Lost in the Movies: The X-Files - "Shadows" (season 1, episode 6)

The X-Files - "Shadows" (season 1, episode 6)

Welcome to my viewing diary for The X-Files. Every day, except Saturday, I will offer a short review of another episode until I finish the first season. Future entries will cover the remaining seasons, breaking to review the feature films where chronologically appropriate, and eventually reach the recent miniseries. I have seen very few X-Files episodes, though I was utterly fascinated with the concept as a child, so for the most part this will be a first-timer's perspective. There will be NO spoilers.

Story (aired on October 22, 1993/written by Glen Morgan & James Wong, directed by Michael Katleman): This may be less a story of Mulder and Scully than a story of Lauren Kyte (Lisa Waltz), secretary to a Philadelphia businessman who has recently committed suicide. Lauren was very close to Howard Grave (actor - or simply archive photo - unknown), more like a daughter than an employee. This is probably due to the fact that Howard lost a daughter twenty-five years earlier, forgetting to lock the door to a swimming pool in which the toddler drowned. She would have been the same age as Lauren, and so Howard - even from beyond the grave - is determined not to let such tragedy strike again. Lauren is haunted by a protective spirit that uses psychokinetic energy to kill several would-be murderers, wreak vengeance on anyone who threatens her, and expose a treasonous plot involving an Iranian terrorist group's connection to Howard's business (which fulfilled defense contracts until it lost a Pentagon deal and turned toward other sources of revenue). Scully is, as always, skeptical that this national-security intrigue has a supernatural element, but Mulder is present for several poltergeist assaults, including the climactic confrontation with Howard's successor Robert Dorlund (Barry Primus), which reveals the telltale floppy disk hidden behind the executive office's wallpaper and will presumably confirm that Robert actually had Howard killed. Lauren, meanwhile, flees to the Midwest in the hope that Howard's presence won't follow her. When a supervisor's coffee cup trembles on her desk after she's snippy with Lauren, the relocated young woman has to wonder if her old boss has followed her to a new job...and whether she really minds after all.

My Response:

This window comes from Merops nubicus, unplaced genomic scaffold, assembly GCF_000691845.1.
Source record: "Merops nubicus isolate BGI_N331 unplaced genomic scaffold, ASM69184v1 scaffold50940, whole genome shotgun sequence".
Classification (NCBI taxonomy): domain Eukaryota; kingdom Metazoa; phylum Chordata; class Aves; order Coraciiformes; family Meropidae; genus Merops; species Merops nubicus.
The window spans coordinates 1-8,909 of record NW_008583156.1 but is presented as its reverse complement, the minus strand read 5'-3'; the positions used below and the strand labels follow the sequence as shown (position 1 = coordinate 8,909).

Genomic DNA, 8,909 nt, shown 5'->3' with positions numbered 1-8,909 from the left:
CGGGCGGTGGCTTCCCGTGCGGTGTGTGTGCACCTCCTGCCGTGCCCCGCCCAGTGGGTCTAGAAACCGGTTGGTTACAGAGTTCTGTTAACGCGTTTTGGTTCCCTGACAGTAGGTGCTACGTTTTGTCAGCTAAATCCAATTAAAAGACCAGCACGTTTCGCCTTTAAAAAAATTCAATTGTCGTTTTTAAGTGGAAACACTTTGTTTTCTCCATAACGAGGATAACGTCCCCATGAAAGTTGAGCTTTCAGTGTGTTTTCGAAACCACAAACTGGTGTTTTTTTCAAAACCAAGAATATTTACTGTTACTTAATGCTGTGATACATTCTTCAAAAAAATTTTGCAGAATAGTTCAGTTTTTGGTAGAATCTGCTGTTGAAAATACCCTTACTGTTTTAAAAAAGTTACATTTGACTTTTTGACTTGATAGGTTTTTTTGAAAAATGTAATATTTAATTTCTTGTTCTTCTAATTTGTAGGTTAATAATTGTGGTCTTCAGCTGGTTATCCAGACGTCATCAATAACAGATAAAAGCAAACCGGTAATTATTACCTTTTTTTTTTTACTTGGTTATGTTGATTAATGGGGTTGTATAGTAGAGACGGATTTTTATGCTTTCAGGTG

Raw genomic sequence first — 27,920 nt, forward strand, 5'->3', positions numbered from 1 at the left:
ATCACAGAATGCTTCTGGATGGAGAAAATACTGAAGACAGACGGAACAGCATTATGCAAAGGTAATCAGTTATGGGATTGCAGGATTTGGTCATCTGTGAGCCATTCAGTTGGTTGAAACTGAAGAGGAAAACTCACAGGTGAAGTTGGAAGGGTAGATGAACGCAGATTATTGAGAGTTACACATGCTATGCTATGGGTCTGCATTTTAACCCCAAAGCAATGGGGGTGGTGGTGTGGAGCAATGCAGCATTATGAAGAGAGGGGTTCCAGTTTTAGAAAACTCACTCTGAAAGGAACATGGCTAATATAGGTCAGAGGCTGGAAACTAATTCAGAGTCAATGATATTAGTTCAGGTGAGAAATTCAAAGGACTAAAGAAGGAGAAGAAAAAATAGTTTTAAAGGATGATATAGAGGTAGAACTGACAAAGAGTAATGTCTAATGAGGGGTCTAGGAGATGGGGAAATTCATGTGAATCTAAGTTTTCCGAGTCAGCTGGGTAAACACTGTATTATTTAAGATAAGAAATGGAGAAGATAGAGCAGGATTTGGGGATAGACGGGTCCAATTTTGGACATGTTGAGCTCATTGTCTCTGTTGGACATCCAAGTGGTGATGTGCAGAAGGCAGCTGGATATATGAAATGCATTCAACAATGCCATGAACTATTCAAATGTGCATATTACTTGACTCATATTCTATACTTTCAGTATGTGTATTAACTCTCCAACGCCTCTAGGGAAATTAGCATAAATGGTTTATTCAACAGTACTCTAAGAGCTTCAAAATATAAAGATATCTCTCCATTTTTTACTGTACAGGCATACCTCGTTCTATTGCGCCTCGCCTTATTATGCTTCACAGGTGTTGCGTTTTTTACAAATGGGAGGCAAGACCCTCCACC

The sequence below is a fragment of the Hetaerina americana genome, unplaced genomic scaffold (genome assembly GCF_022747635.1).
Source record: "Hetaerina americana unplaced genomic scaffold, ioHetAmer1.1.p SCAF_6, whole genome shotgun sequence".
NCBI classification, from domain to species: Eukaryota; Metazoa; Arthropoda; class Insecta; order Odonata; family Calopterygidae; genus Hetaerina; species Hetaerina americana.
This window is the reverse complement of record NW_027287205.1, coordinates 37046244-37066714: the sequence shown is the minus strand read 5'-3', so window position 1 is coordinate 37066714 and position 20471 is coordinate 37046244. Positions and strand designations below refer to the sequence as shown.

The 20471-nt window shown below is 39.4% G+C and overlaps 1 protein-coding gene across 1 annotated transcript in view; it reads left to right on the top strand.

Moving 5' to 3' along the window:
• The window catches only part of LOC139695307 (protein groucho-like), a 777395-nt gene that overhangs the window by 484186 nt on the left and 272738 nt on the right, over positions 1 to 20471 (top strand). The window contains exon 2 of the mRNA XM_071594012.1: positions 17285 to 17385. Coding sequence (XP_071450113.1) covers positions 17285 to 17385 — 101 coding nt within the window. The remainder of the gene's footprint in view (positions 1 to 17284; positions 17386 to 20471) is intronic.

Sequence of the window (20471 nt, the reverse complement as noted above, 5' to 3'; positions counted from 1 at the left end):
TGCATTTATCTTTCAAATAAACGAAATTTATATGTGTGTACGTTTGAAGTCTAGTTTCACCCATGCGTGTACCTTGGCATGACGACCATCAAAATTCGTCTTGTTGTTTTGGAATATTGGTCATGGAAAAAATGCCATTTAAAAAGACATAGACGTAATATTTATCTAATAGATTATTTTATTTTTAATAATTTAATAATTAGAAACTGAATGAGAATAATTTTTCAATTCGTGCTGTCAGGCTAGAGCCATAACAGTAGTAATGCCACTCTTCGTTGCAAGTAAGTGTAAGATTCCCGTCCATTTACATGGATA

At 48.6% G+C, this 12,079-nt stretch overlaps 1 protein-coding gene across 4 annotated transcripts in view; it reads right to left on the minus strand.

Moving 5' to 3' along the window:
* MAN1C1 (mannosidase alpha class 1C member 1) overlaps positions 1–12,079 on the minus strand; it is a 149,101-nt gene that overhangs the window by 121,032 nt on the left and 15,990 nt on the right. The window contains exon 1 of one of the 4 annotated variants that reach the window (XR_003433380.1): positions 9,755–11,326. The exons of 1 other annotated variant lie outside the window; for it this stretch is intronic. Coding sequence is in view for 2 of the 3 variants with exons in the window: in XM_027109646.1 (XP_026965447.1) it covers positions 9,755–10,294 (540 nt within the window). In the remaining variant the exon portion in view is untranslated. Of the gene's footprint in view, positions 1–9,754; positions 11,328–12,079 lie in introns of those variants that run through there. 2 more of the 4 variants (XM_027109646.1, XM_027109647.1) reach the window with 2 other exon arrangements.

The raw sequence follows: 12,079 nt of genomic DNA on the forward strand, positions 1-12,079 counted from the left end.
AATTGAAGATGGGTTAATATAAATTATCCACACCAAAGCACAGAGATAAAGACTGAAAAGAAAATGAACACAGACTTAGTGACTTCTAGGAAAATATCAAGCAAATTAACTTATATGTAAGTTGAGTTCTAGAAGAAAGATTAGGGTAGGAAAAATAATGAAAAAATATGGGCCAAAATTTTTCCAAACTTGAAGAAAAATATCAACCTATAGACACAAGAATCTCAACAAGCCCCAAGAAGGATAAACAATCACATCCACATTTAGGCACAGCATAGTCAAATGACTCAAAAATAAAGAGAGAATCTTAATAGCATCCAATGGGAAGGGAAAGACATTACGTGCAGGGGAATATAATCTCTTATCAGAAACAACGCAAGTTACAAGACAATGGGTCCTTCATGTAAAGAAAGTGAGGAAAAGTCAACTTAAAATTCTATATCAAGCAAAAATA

Something about this narrative feels a little different, apparently because the network wanted more episodes in which Mulder and Scully help a relatable character. Though the creators were apparently irritated by this request, it works pretty well for me. Waltz is an intriguing performer, and it was surprisingly refreshing to see our leads inserted into what's essentially, as already mentioned, someone else's show. I'm not sure how much of this format I'd want in the long run, but I like it every now and then. This is also another urban episode; between Baltimore, Atlantic City, and Philadelphia, The X-Files is eagerly covering the mid-Atlantic seaboard, an unusually concentrated geography for a series that readily travels across the country in its rural episodes. This is also, if I'm not mistaken, the first time the series has dabbled in international affairs. Its identification of the terrorist group as Iranian feels like a bit of an embarrassing holdover from the eighties (although I wouldn't be surprised if modern shows like Homeland have carried on this water-carrying tradition). However, "Shadows" also introduces a tentative element of corporate critique, with Lauren's respectable-seeming boss greedily colluding with a foreign power. Meanwhile, the presence of a nonplussed, deeply uncooperative rival agency represented by Agent Webster (Deryl Hayes) - it's never clear if it's NSA, CIA, or what exactly - continues the show's fascination with bureaucratic rivalry. Nonetheless, these enigmatic agents have more respect for Mulder's area of expertise than his own organization does; when they remark on his reputation for cracking paranormal cases, he chuckles, "You're not FBI, are you?" Along those lines, how much longer can Scully conveniently avoid Mulder's direct confrontations with aliens, ghosts, and other monsters, or bend over backwards to ignore all the fishy stuff that happens around her? Not to sound like a broken record on what is probably a matter of dramatic necessity - I'll never pose this question again if it's still pertinent after a dozen episodes, I promise - but at a certain point her skepticism feels like more of a leap of faith than Mulder's credulity.

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